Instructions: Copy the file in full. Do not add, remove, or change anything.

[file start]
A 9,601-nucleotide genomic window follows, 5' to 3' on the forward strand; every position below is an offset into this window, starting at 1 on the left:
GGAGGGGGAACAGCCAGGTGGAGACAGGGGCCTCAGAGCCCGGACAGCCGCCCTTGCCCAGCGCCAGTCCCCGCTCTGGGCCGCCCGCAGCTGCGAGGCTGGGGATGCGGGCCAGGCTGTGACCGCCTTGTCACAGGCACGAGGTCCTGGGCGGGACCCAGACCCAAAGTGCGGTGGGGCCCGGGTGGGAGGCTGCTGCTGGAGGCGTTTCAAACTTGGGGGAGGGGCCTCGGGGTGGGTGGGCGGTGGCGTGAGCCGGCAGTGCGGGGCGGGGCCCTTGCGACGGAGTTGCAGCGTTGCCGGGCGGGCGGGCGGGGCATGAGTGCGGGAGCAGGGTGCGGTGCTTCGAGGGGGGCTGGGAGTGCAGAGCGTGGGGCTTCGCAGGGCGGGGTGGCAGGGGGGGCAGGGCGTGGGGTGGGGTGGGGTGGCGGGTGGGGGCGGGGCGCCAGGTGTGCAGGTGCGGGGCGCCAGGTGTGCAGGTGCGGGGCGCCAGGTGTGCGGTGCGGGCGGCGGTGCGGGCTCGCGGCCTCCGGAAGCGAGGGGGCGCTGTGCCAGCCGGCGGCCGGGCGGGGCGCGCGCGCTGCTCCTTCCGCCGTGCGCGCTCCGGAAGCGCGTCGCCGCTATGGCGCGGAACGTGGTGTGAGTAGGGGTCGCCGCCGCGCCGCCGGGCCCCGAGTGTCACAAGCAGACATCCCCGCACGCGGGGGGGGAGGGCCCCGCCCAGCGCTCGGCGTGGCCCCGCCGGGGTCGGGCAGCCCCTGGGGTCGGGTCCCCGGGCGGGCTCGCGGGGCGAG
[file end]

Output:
A 9,601-nucleotide genomic window follows, 5' to 3' on the forward strand; every position below is an offset into this window, starting at 1 on the left:
GGAGGGGGAACAGCCAGGTGGAGACAGGGGCCTCAGAGCCCGGACAGCCGCCCTTGCCCAGCGCCAGTCCCCGCTCTGGGCCGCCCGCAGCTGCGAGGCTGGGGATGCGGGCCAGGCTGTGACCGCCTTGTCACAGGCACGAGGTCCTGGGCGGGACCCAGACCCAAAGTGCGGTGGGGCCCGGGTGGGAGGCTGCTGCTGGAGGCGTTTCAAACTTGGGGGAGGGGCCTCGGGGTGGGTGGGCGGTGGCGTGAGCCGGCAGTGCGGGGCGGGGCCCTTGCGACGGAGTTGCAGCGTTGCCGGGCGGGCGGGCGGGGCATGAGTGCGGGAGCAGGGTGCGGTGCTTCGAGGGGGGCTGGGAGTGCAGAGCGTGGGGCTTCGCAGGGCGGGGTGGCAGGGGGGGCAGGGCGTGGGGTGGGGTGGGGTGGCGGGTGGGGGCGGGGCGCCAGGTGTGCAGGTGCGGGGCGCCAGGTGTGCAGGTGCGGGGCGCCAGGTGTGCGGTGCGGGCGGCGGTGCGGGCTCGCGGCCTCCGGAAGCGAGGGGGCGCTGTGCCAGCCGGCGGCCGGGCGGGGCGCGCGCGCTGCTCCTTCCGCCGTGCGCGCTCCGGAAGCGCGTCGCCGCTATGGCGCGGAACGTGGTGTGAGTAGGGGTCGCCGCCGCGCCGCCGGGCCCCGAGTGTCACAAGCAGACATCCCCGCACGCGGGGGGGGAGGGCCCCGCCCAGCGCTCGGCGTGGCCCCGCCGGGGTCGGGCAGCCCCTGGGGTCGGGTCCCCGGGCGGGCTCGCGGGGCGAG